The Jock’s Guide to Getting Arrested
Posted By Matt Taibbi On August 2, 2010 @ 4:29 pm In Cover Stories,Sports
For most American men, this time of year means the kickoff of NFL training camp — the start of the New Year on the couch-potato sports calendar. But for me it’s a sad time. It’s the end of Arrest Season.
In terms of jock crime sprees, no other stretch rivals late June and July. Why? For one thing both the NHL and NBA seasons have come to an end, unleashing on places like Vegas, Atlanta, and Miami a torrent of millionaire Slavic and Scandinavian power drinkers and seven-foot NBA jism-spewing machines, all with eight months of rigorous dieting and physical training to undo.
Plus, there’s this: Every year the NFL welcomes about 300 rookies into the league, and it’s during the midsummer months that most of them are introduced to gobs of money and near-total freedom for the first time in their lives. No more agents, coaches, and parents following them around all day, no more classes — just a brand-new apartment in an alien city, unlimited sexual opportunities, and 24 long hours in each and every day. At least until camp begins.
Thus, this is the only time of the year when rookies and veterans from three of America’s four major professional sports leagues are free to really relax and enjoy life — the last chance they’re going to have to get double-Tasered in fights with nightclub security guards or buy alcohol for pairs of under-17 girls in the sleazy hotels of Covington, Kentucky, or ride around on a three-wheeled motorcycle with a pistol in a pant leg and a shotgun in a guitar case.
And just like fighting through a high screen or defending the slant and go, there is a right way to get arrested and a wrong way.
1. MAKE SURE YOU DON’T SUCK
Before you go out and start committing crimes, it’s important to first make sure you’re at least slightly better than the 30 or 40 guys the team’s assistant GM could instantly pull off some practice squad to replace you. Otherwise you will become fodder for the team’s zero-tolerance discipline policy. Conversely, if you’re awesome, the line will be, “There’ve been some bumps in the road, but hopefully he’s learned from that.” Take defensive back Willie Andrews, a seventh-round Patriots pick who barely played and sucked when he did. Two days after the disastrous 2008 Super Bowl loss to the Giants that he did absolutely nothing to prevent, he was caught driving around in an unregistered Crown Vic with a half-pound of weed. Four months after that, right smack in the middle of Arrest Season, he got pinched for allegedly waving a gun at his girlfriend’s head. Unamused, Bill Belichick sent a strong zero-tolerance message by cutting Andrews the very next day. Meanwhile, ultra-awesome Pats cornerback Ty Law was arrested twice — once for muling some E across the Canadian border (he skated on that) and once for a bizarre 2004 traffic incident in Miami that culminated in the ultimate arrest-related shame for an NFL skill-position player: getting caught in a foot chase by a policeman. Despite all this, Law was kept on the roster for another year — perhaps because he was the only guy on the team who could cover Marvin Harrison. In sum: If you’re on the “bubble,” smoke your weed at home, and when your girlfriend starts tripping about all those chicks on your Facebook page, don’t give in to instinct and hit her in the mouth with a brick; let it slide. Once you’ve got a lock on at least the second-string job, you can let your hair down. But remember:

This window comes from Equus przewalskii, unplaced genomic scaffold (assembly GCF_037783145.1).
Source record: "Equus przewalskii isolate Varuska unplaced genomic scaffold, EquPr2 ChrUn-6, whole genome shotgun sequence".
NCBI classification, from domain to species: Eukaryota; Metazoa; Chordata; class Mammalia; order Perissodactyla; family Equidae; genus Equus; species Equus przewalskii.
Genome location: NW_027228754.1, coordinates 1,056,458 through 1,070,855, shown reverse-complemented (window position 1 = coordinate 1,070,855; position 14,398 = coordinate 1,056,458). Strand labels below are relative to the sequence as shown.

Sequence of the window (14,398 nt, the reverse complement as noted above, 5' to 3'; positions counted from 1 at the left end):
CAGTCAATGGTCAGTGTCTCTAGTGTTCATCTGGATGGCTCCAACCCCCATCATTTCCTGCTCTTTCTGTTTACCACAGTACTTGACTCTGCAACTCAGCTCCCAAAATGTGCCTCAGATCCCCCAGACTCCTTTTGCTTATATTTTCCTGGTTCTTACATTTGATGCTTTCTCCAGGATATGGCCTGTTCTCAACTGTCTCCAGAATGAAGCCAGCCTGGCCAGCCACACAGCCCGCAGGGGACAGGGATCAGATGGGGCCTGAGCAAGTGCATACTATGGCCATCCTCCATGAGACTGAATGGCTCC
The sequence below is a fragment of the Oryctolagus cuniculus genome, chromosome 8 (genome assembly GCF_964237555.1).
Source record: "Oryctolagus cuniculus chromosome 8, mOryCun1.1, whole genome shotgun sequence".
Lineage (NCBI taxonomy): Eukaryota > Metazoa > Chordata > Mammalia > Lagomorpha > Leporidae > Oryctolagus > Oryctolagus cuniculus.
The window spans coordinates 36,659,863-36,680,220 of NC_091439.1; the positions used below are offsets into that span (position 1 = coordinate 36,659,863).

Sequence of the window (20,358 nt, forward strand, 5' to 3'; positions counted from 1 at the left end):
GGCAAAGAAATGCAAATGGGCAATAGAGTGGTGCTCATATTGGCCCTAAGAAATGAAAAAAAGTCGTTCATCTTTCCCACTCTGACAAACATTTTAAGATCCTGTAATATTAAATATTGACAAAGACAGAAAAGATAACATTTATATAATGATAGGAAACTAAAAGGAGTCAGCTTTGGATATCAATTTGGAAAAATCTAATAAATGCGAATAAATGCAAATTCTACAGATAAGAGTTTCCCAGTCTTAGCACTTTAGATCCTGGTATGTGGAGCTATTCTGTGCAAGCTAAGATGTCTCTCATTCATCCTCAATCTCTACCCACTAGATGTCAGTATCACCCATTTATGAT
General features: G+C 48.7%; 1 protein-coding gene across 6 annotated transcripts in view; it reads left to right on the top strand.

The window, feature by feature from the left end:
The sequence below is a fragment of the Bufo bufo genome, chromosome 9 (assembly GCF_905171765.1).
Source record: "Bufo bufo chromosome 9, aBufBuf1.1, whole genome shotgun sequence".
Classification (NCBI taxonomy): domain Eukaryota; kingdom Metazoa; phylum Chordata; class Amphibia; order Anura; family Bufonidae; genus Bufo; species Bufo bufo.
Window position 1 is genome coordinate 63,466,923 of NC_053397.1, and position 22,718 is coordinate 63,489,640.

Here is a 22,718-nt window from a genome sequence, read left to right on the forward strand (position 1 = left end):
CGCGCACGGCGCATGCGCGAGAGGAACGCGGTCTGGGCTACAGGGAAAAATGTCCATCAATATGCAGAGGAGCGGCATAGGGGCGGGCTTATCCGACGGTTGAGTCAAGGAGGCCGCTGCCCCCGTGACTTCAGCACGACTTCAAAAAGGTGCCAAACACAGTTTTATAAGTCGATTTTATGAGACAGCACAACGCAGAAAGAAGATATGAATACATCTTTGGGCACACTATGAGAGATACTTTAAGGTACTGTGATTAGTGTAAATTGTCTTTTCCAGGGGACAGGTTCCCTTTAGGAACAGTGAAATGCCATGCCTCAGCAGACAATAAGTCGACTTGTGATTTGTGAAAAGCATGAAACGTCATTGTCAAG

2. DON’T COMMIT WEIRD CRIMES